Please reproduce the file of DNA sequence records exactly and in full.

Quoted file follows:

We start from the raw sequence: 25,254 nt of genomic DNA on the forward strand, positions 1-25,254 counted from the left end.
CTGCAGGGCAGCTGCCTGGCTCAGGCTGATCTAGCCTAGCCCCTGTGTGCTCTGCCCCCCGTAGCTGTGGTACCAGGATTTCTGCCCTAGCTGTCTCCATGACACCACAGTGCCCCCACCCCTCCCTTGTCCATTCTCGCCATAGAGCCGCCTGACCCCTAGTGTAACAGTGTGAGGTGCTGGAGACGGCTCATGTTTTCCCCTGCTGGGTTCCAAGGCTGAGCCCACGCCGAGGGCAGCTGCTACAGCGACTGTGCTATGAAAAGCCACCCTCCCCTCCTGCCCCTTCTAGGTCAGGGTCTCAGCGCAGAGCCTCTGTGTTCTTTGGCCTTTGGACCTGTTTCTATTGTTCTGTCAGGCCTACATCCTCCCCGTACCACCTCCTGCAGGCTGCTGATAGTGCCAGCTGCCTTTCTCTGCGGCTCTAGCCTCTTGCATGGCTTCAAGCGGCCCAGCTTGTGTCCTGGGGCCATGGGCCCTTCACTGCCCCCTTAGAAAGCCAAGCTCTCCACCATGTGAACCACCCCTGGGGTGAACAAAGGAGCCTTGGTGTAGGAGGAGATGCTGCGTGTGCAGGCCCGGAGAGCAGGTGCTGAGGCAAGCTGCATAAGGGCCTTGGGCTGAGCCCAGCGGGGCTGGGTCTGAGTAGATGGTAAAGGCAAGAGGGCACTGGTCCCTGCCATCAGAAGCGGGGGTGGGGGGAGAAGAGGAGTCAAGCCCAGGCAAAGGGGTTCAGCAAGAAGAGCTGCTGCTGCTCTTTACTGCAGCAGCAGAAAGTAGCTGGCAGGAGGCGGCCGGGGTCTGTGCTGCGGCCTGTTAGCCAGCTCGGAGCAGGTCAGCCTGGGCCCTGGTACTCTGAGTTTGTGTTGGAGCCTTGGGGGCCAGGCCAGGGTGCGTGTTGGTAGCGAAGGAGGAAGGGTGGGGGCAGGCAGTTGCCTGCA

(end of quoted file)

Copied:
We start from the raw sequence: 25,254 nt of genomic DNA on the forward strand, positions 1-25,254 counted from the left end.
CTGCAGGGCAGCTGCCTGGCTCAGGCTGATCTAGCCTAGCCCCTGTGTGCTCTGCCCCCCGTAGCTGTGGTACCAGGATTTCTGCCCTAGCTGTCTCCATGACACCACAGTGCCCCCACCCCTCCCTTGTCCATTCTCGCCATAGAGCCGCCTGACCCCTAGTGTAACAGTGTGAGGTGCTGGAGACGGCTCATGTTTTCCCCTGCTGGGTTCCAAGGCTGAGCCCACGCCGAGGGCAGCTGCTACAGCGACTGTGCTATGAAAAGCCACCCTCCCCTCCTGCCCCTTCTAGGTCAGGGTCTCAGCGCAGAGCCTCTGTGTTCTTTGGCCTTTGGACCTGTTTCTATTGTTCTGTCAGGCCTACATCCTCCCCGTACCACCTCCTGCAGGCTGCTGATAGTGCCAGCTGCCTTTCTCTGCGGCTCTAGCCTCTTGCATGGCTTCAAGCGGCCCAGCTTGTGTCCTGGGGCCATGGGCCCTTCACTGCCCCCTTAGAAAGCCAAGCTCTCCACCATGTGAACCACCCCTGGGGTGAACAAAGGAGCCTTGGTGTAGGAGGAGATGCTGCGTGTGCAGGCCCGGAGAGCAGGTGCTGAGGCAAGCTGCATAAGGGCCTTGGGCTGAGCCCAGCGGGGCTGGGTCTGAGTAGATGGTAAAGGCAAGAGGGCACTGGTCCCTGCCATCAGAAGCGGGGGTGGGGGGAGAAGAGGAGTCAAGCCCAGGCAAAGGGGTTCAGCAAGAAGAGCTGCTGCTGCTCTTTACTGCAGCAGCAGAAAGTAGCTGGCAGGAGGCGGCCGGGGTCTGTGCTGCGGCCTGTTAGCCAGCTCGGAGCAGGTCAGCCTGGGCCCTGGTACTCTGAGTTTGTGTTGGAGCCTTGGGGGCCAGGCCAGGGTGCGTGTTGGTAGCGAAGGAGGAAGGGTGGGGGCAGGCAGTTGCCTGCA